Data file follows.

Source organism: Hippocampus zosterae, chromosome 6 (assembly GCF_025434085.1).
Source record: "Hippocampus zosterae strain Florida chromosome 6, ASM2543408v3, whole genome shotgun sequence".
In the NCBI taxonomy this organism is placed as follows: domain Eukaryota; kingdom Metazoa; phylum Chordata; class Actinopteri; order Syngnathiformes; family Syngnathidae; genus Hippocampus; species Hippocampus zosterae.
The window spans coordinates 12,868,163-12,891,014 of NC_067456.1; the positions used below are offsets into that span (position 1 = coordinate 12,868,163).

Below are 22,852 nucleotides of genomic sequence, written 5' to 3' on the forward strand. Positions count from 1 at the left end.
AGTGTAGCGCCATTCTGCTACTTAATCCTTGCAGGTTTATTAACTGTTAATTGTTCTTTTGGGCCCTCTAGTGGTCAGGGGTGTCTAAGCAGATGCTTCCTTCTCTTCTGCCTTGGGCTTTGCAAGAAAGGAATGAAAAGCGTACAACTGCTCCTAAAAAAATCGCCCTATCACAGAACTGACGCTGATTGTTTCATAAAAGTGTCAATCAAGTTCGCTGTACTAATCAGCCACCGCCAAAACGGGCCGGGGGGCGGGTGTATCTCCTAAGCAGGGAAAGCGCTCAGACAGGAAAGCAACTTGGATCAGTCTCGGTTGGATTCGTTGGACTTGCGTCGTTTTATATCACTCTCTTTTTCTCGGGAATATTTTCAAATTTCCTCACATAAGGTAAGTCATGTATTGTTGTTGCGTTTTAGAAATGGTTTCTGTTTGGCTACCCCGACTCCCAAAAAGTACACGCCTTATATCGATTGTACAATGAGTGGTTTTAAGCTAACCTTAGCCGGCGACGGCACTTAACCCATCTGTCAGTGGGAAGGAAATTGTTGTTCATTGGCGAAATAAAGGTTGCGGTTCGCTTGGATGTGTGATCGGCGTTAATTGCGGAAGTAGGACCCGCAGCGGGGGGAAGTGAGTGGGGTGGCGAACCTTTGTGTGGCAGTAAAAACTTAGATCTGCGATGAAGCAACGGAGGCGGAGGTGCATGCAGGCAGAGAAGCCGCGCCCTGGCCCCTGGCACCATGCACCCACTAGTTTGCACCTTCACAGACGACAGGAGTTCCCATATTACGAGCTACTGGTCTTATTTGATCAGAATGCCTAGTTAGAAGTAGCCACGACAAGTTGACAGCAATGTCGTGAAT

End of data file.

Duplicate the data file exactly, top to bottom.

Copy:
Source organism: Hippocampus zosterae, chromosome 6 (assembly GCF_025434085.1).
Source record: "Hippocampus zosterae strain Florida chromosome 6, ASM2543408v3, whole genome shotgun sequence".
In the NCBI taxonomy this organism is placed as follows: domain Eukaryota; kingdom Metazoa; phylum Chordata; class Actinopteri; order Syngnathiformes; family Syngnathidae; genus Hippocampus; species Hippocampus zosterae.
The window spans coordinates 12,868,163-12,891,014 of NC_067456.1; the positions used below are offsets into that span (position 1 = coordinate 12,868,163).

Below are 22,852 nucleotides of genomic sequence, written 5' to 3' on the forward strand. Positions count from 1 at the left end.
AGTGTAGCGCCATTCTGCTACTTAATCCTTGCAGGTTTATTAACTGTTAATTGTTCTTTTGGGCCCTCTAGTGGTCAGGGGTGTCTAAGCAGATGCTTCCTTCTCTTCTGCCTTGGGCTTTGCAAGAAAGGAATGAAAAGCGTACAACTGCTCCTAAAAAAATCGCCCTATCACAGAACTGACGCTGATTGTTTCATAAAAGTGTCAATCAAGTTCGCTGTACTAATCAGCCACCGCCAAAACGGGCCGGGGGGCGGGTGTATCTCCTAAGCAGGGAAAGCGCTCAGACAGGAAAGCAACTTGGATCAGTCTCGGTTGGATTCGTTGGACTTGCGTCGTTTTATATCACTCTCTTTTTCTCGGGAATATTTTCAAATTTCCTCACATAAGGTAAGTCATGTATTGTTGTTGCGTTTTAGAAATGGTTTCTGTTTGGCTACCCCGACTCCCAAAAAGTACACGCCTTATATCGATTGTACAATGAGTGGTTTTAAGCTAACCTTAGCCGGCGACGGCACTTAACCCATCTGTCAGTGGGAAGGAAATTGTTGTTCATTGGCGAAATAAAGGTTGCGGTTCGCTTGGATGTGTGATCGGCGTTAATTGCGGAAGTAGGACCCGCAGCGGGGGGAAGTGAGTGGGGTGGCGAACCTTTGTGTGGCAGTAAAAACTTAGATCTGCGATGAAGCAACGGAGGCGGAGGTGCATGCAGGCAGAGAAGCCGCGCCCTGGCCCCTGGCACCATGCACCCACTAGTTTGCACCTTCACAGACGACAGGAGTTCCCATATTACGAGCTACTGGTCTTATTTGATCAGAATGCCTAGTTAGAAGTAGCCACGACAAGTTGACAGCAATGTCGTGAAT